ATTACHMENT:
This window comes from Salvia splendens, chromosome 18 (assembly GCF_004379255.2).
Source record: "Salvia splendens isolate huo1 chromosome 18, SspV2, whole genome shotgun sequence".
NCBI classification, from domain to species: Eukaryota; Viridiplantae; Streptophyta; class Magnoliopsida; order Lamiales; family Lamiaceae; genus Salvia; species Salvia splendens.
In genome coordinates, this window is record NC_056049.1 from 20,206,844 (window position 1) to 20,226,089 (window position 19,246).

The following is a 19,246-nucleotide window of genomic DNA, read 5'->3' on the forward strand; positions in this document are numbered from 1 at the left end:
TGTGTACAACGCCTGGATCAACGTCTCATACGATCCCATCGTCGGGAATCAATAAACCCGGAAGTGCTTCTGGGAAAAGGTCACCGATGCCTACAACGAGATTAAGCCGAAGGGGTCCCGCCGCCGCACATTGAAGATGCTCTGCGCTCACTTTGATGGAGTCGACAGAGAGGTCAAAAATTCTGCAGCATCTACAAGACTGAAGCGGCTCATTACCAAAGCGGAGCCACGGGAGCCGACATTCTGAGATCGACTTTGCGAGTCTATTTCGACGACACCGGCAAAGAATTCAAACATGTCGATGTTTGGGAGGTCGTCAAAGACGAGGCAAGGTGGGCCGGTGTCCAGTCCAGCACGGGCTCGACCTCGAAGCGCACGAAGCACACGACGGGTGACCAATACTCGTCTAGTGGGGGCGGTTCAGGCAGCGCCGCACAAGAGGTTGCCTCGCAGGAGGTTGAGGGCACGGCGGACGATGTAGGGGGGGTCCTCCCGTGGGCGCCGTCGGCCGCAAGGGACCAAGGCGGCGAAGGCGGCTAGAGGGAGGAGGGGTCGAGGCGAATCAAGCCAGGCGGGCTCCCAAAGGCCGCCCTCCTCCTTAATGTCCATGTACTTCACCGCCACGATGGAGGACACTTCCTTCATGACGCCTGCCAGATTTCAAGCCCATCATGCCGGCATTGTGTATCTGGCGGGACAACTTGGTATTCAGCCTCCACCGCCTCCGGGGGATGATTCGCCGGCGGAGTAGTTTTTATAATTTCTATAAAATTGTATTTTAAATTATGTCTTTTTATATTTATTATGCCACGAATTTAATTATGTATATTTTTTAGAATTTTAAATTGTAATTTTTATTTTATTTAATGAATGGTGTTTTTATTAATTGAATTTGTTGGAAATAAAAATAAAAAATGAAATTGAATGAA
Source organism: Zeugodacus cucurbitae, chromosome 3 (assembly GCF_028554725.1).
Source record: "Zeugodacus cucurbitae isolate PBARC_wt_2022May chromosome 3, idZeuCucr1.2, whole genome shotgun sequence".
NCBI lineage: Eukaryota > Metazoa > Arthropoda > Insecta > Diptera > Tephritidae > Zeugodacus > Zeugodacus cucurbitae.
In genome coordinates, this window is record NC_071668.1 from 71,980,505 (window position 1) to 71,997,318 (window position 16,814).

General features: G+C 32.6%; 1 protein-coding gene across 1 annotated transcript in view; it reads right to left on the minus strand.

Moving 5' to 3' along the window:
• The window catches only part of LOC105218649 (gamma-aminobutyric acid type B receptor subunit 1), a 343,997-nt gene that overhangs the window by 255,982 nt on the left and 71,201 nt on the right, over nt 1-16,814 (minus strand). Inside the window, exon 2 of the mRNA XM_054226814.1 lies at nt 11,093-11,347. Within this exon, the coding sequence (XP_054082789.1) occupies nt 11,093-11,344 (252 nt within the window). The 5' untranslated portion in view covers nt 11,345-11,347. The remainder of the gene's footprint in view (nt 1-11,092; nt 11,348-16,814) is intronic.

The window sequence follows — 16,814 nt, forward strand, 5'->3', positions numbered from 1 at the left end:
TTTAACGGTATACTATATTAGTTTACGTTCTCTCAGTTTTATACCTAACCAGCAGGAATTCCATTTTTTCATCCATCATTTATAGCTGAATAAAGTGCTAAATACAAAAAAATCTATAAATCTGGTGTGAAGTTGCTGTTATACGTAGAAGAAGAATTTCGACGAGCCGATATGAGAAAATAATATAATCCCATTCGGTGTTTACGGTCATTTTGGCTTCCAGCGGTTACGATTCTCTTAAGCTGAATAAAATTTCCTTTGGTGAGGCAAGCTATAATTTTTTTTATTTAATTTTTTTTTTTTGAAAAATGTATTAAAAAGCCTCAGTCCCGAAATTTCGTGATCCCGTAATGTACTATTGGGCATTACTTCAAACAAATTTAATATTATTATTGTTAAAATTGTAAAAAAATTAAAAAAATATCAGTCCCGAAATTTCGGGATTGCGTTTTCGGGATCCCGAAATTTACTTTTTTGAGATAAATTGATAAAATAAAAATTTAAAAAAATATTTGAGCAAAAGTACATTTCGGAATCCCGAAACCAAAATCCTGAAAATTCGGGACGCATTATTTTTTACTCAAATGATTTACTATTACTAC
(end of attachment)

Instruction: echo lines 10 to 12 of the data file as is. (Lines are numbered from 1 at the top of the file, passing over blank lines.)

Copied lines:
In genome coordinates, this window is record NC_071668.1 from 71,980,505 (window position 1) to 71,997,318 (window position 16,814).

General features: G+C 32.6%; 1 protein-coding gene across 1 annotated transcript in view; it reads right to left on the minus strand.

Moving 5' to 3' along the window: